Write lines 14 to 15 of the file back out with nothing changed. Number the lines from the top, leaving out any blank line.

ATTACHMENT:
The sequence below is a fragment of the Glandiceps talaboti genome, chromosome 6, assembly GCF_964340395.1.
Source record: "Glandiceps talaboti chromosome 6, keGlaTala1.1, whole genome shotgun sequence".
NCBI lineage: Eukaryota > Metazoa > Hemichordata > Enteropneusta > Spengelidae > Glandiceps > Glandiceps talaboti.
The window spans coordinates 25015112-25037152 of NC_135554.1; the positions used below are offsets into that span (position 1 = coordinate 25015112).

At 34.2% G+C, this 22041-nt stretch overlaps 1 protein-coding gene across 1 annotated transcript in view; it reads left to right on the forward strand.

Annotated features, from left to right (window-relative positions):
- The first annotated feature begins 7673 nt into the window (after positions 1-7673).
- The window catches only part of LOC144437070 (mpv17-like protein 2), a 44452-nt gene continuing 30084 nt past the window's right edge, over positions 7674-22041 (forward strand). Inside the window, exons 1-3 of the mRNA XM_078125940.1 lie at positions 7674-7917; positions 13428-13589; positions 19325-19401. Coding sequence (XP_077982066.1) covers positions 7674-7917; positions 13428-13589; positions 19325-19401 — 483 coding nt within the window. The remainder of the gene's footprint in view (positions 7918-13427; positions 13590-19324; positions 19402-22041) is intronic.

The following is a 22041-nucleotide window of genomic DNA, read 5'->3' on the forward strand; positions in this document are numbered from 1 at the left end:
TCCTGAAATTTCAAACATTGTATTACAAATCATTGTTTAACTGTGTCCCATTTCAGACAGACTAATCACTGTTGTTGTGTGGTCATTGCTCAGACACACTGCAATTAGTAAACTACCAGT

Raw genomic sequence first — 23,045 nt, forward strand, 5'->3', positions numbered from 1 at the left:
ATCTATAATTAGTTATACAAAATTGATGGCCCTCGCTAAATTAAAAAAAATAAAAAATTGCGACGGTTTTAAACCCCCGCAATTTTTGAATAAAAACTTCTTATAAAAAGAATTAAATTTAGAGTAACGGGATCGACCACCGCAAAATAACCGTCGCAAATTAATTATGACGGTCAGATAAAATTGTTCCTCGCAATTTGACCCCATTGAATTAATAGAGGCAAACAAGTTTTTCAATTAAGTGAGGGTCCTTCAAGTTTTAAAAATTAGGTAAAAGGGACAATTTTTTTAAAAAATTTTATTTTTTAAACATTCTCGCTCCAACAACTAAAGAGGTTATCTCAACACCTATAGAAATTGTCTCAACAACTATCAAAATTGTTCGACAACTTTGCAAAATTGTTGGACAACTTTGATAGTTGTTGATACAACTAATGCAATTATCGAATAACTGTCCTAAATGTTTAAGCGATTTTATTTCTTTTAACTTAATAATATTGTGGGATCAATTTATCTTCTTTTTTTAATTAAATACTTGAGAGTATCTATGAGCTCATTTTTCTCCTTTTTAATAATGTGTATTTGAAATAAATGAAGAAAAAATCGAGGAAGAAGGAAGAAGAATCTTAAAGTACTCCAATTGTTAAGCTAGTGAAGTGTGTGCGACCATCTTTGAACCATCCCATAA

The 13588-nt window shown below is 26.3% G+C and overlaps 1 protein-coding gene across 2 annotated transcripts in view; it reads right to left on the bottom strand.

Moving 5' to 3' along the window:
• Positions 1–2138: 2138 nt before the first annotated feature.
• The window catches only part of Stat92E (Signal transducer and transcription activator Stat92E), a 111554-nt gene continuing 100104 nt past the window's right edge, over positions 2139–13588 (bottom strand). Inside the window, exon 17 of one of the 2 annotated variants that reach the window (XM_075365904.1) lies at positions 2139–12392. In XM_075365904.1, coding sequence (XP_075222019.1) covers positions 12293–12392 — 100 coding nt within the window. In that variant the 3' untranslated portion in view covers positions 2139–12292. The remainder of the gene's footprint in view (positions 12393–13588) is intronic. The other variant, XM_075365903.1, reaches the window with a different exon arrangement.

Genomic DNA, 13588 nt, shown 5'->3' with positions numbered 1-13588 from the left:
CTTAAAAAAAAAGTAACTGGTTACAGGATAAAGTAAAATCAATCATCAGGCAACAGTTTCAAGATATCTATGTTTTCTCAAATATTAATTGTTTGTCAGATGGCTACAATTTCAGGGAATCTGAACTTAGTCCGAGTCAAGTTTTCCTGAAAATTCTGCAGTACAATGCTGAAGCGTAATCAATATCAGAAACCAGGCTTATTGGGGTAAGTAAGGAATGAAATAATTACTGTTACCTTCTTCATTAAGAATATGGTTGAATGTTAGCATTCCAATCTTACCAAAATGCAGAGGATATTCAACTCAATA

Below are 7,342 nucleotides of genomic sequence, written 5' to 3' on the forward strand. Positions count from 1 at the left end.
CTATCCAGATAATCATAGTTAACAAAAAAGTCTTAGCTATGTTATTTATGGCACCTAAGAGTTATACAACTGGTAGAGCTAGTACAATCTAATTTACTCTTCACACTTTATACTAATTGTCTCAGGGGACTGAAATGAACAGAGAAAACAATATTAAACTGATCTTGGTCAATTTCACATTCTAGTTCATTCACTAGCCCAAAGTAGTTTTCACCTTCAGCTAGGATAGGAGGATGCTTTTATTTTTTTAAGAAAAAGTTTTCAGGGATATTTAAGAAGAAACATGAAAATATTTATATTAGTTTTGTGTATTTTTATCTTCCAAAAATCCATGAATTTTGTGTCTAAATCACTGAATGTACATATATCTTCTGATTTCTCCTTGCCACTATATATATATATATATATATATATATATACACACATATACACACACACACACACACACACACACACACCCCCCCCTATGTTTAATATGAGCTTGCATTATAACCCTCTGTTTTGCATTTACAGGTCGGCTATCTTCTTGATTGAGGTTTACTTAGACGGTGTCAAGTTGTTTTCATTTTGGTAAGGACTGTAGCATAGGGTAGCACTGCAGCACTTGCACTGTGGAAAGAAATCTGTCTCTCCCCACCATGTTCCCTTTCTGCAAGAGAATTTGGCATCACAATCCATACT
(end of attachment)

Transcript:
Moving 5' to 3' along the window:
• Positions 1–2138: 2138 nt before the first annotated feature.